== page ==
Gardaí turn away snow tourists and tow cars in Wicklow uplands amid 5km rule
Area around Dublin’s Hell Fire Club ‘a disaster with so many people’
Gardaí are set the uplands on Sunday trying to control a repeat of the huge volumes of traffic that arrived Sunday
A network of checkpoints has been put in place and people were being turned away from the uplands.
Several towing trucks had been deployed by the Garda to tow vehicles away on Sunday
Gardaí are conducting an intensive operation in the uplands of Wicklow to stop people going there to exercise and view the snowy conditions, despite the 5km from home rule in place. Vehicles were also being towed away for illegal parking and blocking access.
A network of checkpoints has been put in place and people were being turned away from the uplands, while several towing trucks had been deployed by the Garda to tow vehicles away on Sunday.
Some of the tow trucks were taking away two vehicles at a time; one on the back of the towing vehicle and another being towed behind.
Cars towed away and taken to a pound are released to drivers after a €150 fine has been paid. If the vehicles are not collected and the fee paid on the day of towing, an additional charge of €50 per day applies.
One Garda source familiar with the operation said gardai would have towed more vehicles away but the manner many cars had been parked blocked access for the tow trucks.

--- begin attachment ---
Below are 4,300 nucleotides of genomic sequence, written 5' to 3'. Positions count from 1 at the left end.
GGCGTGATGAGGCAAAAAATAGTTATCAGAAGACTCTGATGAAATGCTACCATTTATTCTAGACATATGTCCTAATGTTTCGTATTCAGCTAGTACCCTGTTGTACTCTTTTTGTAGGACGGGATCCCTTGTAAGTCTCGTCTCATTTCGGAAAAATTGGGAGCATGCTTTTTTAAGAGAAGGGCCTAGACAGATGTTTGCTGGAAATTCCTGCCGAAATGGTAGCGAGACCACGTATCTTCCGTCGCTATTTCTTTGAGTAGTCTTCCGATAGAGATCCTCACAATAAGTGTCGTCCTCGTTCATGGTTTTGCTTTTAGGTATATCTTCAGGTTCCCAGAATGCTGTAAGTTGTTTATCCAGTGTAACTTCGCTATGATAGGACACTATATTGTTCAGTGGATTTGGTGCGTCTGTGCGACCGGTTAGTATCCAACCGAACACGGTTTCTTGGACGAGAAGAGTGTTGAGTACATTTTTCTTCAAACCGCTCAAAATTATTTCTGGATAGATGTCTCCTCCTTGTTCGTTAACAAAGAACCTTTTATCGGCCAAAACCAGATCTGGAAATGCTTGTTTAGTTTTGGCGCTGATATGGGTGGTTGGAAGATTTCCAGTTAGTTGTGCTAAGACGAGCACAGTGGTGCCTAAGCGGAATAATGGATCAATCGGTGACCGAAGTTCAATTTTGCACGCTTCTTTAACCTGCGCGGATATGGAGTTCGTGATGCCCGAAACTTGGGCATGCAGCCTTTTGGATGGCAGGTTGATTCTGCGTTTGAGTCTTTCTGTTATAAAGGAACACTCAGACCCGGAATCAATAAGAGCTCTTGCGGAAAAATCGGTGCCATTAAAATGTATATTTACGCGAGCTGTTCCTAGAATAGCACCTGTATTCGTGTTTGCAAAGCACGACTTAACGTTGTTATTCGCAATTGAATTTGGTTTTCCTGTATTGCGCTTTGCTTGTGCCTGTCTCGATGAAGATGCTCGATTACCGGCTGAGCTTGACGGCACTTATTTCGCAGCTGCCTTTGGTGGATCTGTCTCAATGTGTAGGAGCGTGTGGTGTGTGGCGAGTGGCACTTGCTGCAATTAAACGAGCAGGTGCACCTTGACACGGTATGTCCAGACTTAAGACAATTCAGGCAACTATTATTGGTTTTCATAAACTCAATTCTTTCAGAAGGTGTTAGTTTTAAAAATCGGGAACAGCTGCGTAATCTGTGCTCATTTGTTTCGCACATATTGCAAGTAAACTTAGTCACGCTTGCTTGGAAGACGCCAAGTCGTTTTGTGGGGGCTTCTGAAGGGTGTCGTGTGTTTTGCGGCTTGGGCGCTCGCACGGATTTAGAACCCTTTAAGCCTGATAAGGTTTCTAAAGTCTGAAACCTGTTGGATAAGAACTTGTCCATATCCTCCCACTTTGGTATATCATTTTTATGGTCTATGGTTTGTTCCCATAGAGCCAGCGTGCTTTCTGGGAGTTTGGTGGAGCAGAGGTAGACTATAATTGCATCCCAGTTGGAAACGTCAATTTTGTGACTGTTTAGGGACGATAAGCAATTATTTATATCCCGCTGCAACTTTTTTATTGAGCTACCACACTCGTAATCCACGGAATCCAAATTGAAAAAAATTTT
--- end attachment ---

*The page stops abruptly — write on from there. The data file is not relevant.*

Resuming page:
“The operation today (Sunday) seems to be working; it’s a lot better today with fewer people up there,” said the source.
“Aside from Covid-19, the conditions on the Sally Gap and Wicklow Gap this weekend are totally unsuitable for people walking or driving, it’s crazy that people would go there. And the area around the Hell Fire Club in the Dublin was also a disaster with so many people.”
“Some of the gardaí involved in this operation have been based in this region for years and they said they had never seen anything like the volume of people up there yesterday; that the numbers wouldn’t even allow for social distancing despite the vastness of the area.”
“You are talking about thousands of people going there, so compliance (with Covid-19 restrictions) wasn’t great. But the operation we have seems to have deterred more people today.”
Gardaí have also warned that conditions for driving in the Wicklow uplands were treacherous and unsuitable for walking and sightseeing, with vehicles blocking access routes for emergency vehicles creating additional risks.
“Gardaí will once again be in the uplands today trying to control a repeat of the huge volumes of traffic that arrived yesterday,” the Wicklow Garda division said on Sunday morning.
“Checkpoints are in place at various areas on approaches and in the uplands themselves. Emergency vehicles would not have been able to access several areas yesterday due to obstruction caused by illegally parked cars. Several cars were towed.”
In reply to queries from The Irish Times, Garda Headquarters said the ongoing operation underway in Wicklow was part of Operation Fanacht, which aims to enforce the 5km from home rule.
“Local gardaí will once again be in the uplands today trying to control traffic volumes and checkpoints are in place on approaches and in the uplands themselves,” it said, adding the vehicles being towed were parked in a manner than would block access for emergency vehicles.
Other vehicles that were parked illegally, but not blocking access, had been dealt with via a fixed charge notice for illegal parking.